Once you have decided you are getting chickens and you have considered the points above, you will need to determine if you are getting pullets (hens) or rooster (male chicken) or both. You do not need a rooster for eggs unless you are planning to raise chicks and continue the flock. These things will also factor into the breed you choose. Keep in mind, some breeds are very aggressive and will attack your children! If you want your chickens to hatch their own eggs, that will greatly narrow your breeds down. So make a list of those points then get to it.
Will you look for started chicks a few months old? Already layers? Or do you really want to start your own flock with day old chicks. Each has it’s advantages and there is required equipment for young chicks. However, the advantage is they can be very tame. A few hand raised batches were so sweet with the kids, they would “pick a favorite” or be picked more or less. The hens would squat for the kids to pick them up and not be ugly during egg collection time because they were used to the children handling them. Take all of these things into consideration.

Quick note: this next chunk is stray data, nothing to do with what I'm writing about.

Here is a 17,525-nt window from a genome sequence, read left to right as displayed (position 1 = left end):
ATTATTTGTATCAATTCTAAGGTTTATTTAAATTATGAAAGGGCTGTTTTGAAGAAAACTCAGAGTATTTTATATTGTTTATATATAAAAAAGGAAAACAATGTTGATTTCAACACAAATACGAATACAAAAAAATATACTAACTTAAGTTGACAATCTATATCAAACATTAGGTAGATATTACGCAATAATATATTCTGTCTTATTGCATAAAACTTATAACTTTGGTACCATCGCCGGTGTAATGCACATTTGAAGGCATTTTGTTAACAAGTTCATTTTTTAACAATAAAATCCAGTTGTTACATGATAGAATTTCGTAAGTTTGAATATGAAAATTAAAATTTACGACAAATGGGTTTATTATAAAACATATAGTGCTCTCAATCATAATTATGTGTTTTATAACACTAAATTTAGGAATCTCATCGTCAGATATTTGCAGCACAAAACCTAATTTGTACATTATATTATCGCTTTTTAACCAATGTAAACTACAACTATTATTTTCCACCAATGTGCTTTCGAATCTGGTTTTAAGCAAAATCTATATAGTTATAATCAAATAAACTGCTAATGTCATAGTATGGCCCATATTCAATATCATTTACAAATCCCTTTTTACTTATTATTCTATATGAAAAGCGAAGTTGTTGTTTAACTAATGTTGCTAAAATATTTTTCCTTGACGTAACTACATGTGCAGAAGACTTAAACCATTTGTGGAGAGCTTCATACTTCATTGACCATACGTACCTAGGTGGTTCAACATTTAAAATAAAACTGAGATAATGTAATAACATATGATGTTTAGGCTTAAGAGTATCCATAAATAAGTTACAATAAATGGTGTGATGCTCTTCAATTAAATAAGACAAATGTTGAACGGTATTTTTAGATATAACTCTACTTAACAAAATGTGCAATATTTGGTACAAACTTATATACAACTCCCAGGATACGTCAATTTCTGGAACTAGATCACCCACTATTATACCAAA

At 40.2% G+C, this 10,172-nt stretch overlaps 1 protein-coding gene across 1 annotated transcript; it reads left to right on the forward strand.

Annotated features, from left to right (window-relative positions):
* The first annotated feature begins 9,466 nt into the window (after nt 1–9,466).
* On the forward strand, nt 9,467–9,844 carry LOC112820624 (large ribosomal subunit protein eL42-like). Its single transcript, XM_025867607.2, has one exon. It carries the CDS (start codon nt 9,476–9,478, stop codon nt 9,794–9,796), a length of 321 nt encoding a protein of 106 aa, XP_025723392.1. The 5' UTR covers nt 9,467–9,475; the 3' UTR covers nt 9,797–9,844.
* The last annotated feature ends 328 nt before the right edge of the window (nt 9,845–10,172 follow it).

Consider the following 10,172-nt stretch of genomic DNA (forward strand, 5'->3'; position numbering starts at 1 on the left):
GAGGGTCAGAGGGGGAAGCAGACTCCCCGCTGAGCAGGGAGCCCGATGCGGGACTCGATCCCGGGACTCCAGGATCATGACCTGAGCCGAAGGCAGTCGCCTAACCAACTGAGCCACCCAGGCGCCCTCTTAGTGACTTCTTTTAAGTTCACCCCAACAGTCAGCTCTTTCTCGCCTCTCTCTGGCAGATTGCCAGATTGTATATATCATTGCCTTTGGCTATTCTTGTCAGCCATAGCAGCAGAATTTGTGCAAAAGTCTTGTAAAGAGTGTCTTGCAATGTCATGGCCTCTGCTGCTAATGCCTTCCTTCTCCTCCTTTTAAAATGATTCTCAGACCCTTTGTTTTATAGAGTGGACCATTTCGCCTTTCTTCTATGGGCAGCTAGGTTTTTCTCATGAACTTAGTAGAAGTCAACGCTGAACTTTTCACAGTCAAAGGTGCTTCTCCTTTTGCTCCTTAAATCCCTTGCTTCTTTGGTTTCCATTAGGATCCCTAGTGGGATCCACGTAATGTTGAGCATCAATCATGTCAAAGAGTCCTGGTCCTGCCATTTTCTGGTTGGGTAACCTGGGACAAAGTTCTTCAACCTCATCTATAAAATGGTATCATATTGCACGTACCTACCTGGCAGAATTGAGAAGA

Although it may seem like a lot to consider, which any pet or animal can be, chickens are rather simple to care for and a great addition to any home.
Happy chickens= a lot of eggs= egg recipes for you!
Ultimate French Toast Recipe
~In a round baking pan beat 6 eggs. Add 5 Tablespoons of whole milk. Blend with fork.
~Gently add a splash of vanilla extract and a couple drops of almond extract. Mix.
~Top off your batter with 1/2 tsp of cinnamon. (I only add 1/4 tsp of cinnamon, dip a few slices, then add 1/4 more as it dwindles down.)
With a sprayed hot griddle or cast iron pan with a splash of olive oil, dip slices of your favorite bread in the batter. Turn and do the same on the other side.
~Next, place on the hot griddle. Brown, then flip.